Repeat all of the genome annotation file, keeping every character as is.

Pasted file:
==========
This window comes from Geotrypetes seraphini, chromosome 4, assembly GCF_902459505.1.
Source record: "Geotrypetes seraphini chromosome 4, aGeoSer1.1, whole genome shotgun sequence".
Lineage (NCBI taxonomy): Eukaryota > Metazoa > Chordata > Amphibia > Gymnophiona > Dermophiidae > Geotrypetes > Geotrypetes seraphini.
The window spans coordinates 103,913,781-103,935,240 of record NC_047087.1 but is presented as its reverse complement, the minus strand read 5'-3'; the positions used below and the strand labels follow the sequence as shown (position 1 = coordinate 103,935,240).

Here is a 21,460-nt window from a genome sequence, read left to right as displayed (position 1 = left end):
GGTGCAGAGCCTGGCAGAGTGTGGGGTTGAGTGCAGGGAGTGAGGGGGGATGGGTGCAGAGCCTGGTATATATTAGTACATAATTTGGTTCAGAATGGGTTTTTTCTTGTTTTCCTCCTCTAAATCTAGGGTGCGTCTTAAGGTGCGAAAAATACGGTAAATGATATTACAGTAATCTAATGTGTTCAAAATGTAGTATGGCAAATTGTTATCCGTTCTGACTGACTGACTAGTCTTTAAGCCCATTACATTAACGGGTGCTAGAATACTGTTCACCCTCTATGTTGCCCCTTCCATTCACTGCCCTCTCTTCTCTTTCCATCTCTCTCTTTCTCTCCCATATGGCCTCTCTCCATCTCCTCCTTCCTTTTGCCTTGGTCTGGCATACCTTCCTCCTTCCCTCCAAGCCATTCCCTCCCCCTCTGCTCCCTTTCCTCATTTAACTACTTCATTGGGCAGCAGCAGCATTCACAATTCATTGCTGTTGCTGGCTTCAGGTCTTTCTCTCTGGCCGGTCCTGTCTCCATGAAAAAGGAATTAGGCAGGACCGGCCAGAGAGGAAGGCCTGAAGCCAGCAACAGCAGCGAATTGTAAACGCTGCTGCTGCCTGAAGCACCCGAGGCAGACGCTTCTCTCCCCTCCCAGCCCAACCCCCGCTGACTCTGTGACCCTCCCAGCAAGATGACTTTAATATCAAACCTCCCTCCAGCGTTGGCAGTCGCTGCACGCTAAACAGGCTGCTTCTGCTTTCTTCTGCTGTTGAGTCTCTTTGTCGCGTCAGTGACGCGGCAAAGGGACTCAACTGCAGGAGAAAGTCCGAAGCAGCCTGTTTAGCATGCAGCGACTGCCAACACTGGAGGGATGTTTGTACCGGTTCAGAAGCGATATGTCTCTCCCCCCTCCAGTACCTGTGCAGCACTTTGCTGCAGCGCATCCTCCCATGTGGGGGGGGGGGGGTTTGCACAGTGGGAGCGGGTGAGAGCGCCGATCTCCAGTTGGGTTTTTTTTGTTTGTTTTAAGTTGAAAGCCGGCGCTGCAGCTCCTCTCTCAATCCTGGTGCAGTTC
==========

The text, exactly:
This window comes from Geotrypetes seraphini, chromosome 4, assembly GCF_902459505.1.
Source record: "Geotrypetes seraphini chromosome 4, aGeoSer1.1, whole genome shotgun sequence".
Lineage (NCBI taxonomy): Eukaryota > Metazoa > Chordata > Amphibia > Gymnophiona > Dermophiidae > Geotrypetes > Geotrypetes seraphini.
The window spans coordinates 103,913,781-103,935,240 of record NC_047087.1 but is presented as its reverse complement, the minus strand read 5'-3'; the positions used below and the strand labels follow the sequence as shown (position 1 = coordinate 103,935,240).

Here is a 21,460-nt window from a genome sequence, read left to right as displayed (position 1 = left end):
GGTGCAGAGCCTGGCAGAGTGTGGGGTTGAGTGCAGGGAGTGAGGGGGGATGGGTGCAGAGCCTGGTATATATTAGTACATAATTTGGTTCAGAATGGGTTTTTTCTTGTTTTCCTCCTCTAAATCTAGGGTGCGTCTTAAGGTGCGAAAAATACGGTAAATGATATTACAGTAATCTAATGTGTTCAAAATGTAGTATGGCAAATTGTTATCCGTTCTGACTGACTGACTAGTCTTTAAGCCCATTACATTAACGGGTGCTAGAATACTGTTCACCCTCTATGTTGCCCCTTCCATTCACTGCCCTCTCTTCTCTTTCCATCTCTCTCTTTCTCTCCCATATGGCCTCTCTCCATCTCCTCCTTCCTTTTGCCTTGGTCTGGCATACCTTCCTCCTTCCCTCCAAGCCATTCCCTCCCCCTCTGCTCCCTTTCCTCATTTAACTACTTCATTGGGCAGCAGCAGCATTCACAATTCATTGCTGTTGCTGGCTTCAGGTCTTTCTCTCTGGCCGGTCCTGTCTCCATGAAAAAGGAATTAGGCAGGACCGGCCAGAGAGGAAGGCCTGAAGCCAGCAACAGCAGCGAATTGTAAACGCTGCTGCTGCCTGAAGCACCCGAGGCAGACGCTTCTCTCCCCTCCCAGCCCAACCCCCGCTGACTCTGTGACCCTCCCAGCAAGATGACTTTAATATCAAACCTCCCTCCAGCGTTGGCAGTCGCTGCACGCTAAACAGGCTGCTTCTGCTTTCTTCTGCTGTTGAGTCTCTTTGTCGCGTCAGTGACGCGGCAAAGGGACTCAACTGCAGGAGAAAGTCCGAAGCAGCCTGTTTAGCATGCAGCGACTGCCAACACTGGAGGGATGTTTGTACCGGTTCAGAAGCGATATGTCTCTCCCCCCTCCAGTACCTGTGCAGCACTTTGCTGCAGCGCATCCTCCCATGTGGGGGGGGGGGGGTTTGCACAGTGGGAGCGGGTGAGAGCGCCGATCTCCAGTTGGGTTTTTTTTGTTTGTTTTAAGTTGAAAGCCGGCGCTGCAGCTCCTCTCTCAATCCTGGTGCAGTTC